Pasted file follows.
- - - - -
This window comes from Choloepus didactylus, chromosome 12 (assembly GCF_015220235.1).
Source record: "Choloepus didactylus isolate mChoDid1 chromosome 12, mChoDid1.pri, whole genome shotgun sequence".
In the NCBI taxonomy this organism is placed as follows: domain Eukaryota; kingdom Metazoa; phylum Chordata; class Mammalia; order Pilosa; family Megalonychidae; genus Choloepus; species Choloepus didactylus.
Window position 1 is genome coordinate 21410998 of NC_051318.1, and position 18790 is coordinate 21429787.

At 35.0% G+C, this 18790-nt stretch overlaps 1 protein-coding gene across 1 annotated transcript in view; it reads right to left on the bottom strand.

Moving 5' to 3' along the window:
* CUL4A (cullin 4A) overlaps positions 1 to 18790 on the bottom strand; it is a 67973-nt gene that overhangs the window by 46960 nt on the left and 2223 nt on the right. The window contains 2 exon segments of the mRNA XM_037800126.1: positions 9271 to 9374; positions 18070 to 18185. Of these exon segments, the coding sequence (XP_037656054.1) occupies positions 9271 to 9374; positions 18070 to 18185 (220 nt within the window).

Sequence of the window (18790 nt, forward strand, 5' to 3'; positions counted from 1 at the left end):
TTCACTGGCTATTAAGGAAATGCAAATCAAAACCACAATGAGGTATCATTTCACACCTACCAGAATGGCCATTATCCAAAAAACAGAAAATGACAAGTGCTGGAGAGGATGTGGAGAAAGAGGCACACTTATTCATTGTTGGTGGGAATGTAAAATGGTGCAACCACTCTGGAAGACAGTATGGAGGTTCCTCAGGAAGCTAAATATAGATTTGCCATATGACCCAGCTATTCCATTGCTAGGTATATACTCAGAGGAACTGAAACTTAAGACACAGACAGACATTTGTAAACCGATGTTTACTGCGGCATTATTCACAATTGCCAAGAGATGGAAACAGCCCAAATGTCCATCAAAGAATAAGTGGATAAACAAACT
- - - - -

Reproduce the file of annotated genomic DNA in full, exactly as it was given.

This window comes from Choloepus didactylus, chromosome 12 (assembly GCF_015220235.1).
Source record: "Choloepus didactylus isolate mChoDid1 chromosome 12, mChoDid1.pri, whole genome shotgun sequence".
In the NCBI taxonomy this organism is placed as follows: domain Eukaryota; kingdom Metazoa; phylum Chordata; class Mammalia; order Pilosa; family Megalonychidae; genus Choloepus; species Choloepus didactylus.
Window position 1 is genome coordinate 21410998 of NC_051318.1, and position 18790 is coordinate 21429787.

At 35.0% G+C, this 18790-nt stretch overlaps 1 protein-coding gene across 1 annotated transcript in view; it reads right to left on the bottom strand.

Moving 5' to 3' along the window:
* CUL4A (cullin 4A) overlaps positions 1 to 18790 on the bottom strand; it is a 67973-nt gene that overhangs the window by 46960 nt on the left and 2223 nt on the right. The window contains 2 exon segments of the mRNA XM_037800126.1: positions 9271 to 9374; positions 18070 to 18185. Of these exon segments, the coding sequence (XP_037656054.1) occupies positions 9271 to 9374; positions 18070 to 18185 (220 nt within the window).

Sequence of the window (18790 nt, forward strand, 5' to 3'; positions counted from 1 at the left end):
TTCACTGGCTATTAAGGAAATGCAAATCAAAACCACAATGAGGTATCATTTCACACCTACCAGAATGGCCATTATCCAAAAAACAGAAAATGACAAGTGCTGGAGAGGATGTGGAGAAAGAGGCACACTTATTCATTGTTGGTGGGAATGTAAAATGGTGCAACCACTCTGGAAGACAGTATGGAGGTTCCTCAGGAAGCTAAATATAGATTTGCCATATGACCCAGCTATTCCATTGCTAGGTATATACTCAGAGGAACTGAAACTTAAGACACAGACAGACATTTGTAAACCGATGTTTACTGCGGCATTATTCACAATTGCCAAGAGATGGAAACAGCCCAAATGTCCATCAAAGAATAAGTGGATAAACAAACT